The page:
NABOKV-L post 0002287, Mon, 18 Aug 1997 09:41:51 -0700

Hofstadter, VN, & translation
From: Phil Howerton <>

I am not a poet, but I am a pretty good lawyer and it
is puzzling to me why the scholarly community cannot accept and/or
understand the simple point that Nabokov made so clearly in so many
forums: that he accepted as appropriate for the genuine scholar and
lover of art only that translation of Onegin, or any other poem, that
was literally true to the understanding and intentions of the author.
Any other method, whether it be from the fumbling paraphrast or the true
poet of the into language, is not animal A but animal B. For a critic
to call Nabokov's translation nutty or awkward or non-poetic is simply
stupid. It is as if I, as a judge, ask a lawyer to argue for me the
merits of the holding in Case A and he begins instead to criticize the
holding of Case B.
What is so frustrating is that the question only surfaces (for me,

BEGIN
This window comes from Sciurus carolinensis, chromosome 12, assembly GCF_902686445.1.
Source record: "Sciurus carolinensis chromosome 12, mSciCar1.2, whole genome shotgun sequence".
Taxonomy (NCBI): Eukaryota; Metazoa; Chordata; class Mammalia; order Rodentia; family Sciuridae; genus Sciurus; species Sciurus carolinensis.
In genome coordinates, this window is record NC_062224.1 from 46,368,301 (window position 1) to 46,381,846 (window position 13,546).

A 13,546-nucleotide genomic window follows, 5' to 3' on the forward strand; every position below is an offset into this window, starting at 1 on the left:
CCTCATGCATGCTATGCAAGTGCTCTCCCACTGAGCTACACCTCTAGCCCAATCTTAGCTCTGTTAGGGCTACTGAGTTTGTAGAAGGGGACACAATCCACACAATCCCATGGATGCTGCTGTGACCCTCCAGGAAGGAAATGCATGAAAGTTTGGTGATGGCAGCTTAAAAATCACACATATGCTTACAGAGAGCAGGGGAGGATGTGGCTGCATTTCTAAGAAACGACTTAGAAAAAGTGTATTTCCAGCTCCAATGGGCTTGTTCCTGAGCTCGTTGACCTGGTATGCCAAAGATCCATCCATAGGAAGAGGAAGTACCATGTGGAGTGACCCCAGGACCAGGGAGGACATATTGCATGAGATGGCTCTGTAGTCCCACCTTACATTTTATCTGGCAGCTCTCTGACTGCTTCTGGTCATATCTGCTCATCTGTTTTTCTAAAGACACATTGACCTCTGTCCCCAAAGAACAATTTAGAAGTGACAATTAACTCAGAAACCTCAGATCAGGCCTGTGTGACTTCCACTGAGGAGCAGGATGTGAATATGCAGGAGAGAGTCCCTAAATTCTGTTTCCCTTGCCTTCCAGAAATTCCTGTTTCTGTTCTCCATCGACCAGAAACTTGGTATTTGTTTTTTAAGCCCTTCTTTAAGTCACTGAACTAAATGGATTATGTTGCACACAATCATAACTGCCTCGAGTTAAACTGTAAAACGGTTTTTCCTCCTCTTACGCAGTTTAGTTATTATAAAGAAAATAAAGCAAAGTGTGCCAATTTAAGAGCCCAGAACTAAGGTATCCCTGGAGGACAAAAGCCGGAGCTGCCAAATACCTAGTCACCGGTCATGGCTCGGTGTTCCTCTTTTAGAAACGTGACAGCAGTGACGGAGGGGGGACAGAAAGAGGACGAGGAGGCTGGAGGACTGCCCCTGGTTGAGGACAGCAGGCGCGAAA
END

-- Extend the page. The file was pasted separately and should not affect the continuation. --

anyway) about once every ten years when everyone has forgotten the
position and arguments settled years before and someone like Hofstadter,
in an off hand comment in The damn New York Times Book Review (which has
the reputation of being the most interest skewed book review around),
trashes Nabokov and his monumental efforts to provide the first real key
to Onegin and now a whole new generation of readers are left with the
idea that Nabokov was an inept nut. It reminds me of scandal
journalism. I have always thought that N.'s Reply to my Critics is the
greatest polemic I've ever read and that it should be taught in every
law school. He set the rules. If Hofstadter wants to play, he must
play according to his own rules, because it's another game altogether.
"Nabokov intended his work to be a teaching tool and, like his lectures,
it is a template for the student's artistic empathy so that such a
student would never have to make the mistake of visualizing, in his
mind, say, a marvelous "cubic" coupe instead of a sleek, blue roadster.
In this sense, then, perhaps the best way for a non-Russian to
appreciate Onegin would be to attend a performance at which a Russian
Richard Burton reads the poem in Russian while above the stage, as at
the Metropolitan Opera, Nabokov's translation is scrolled across a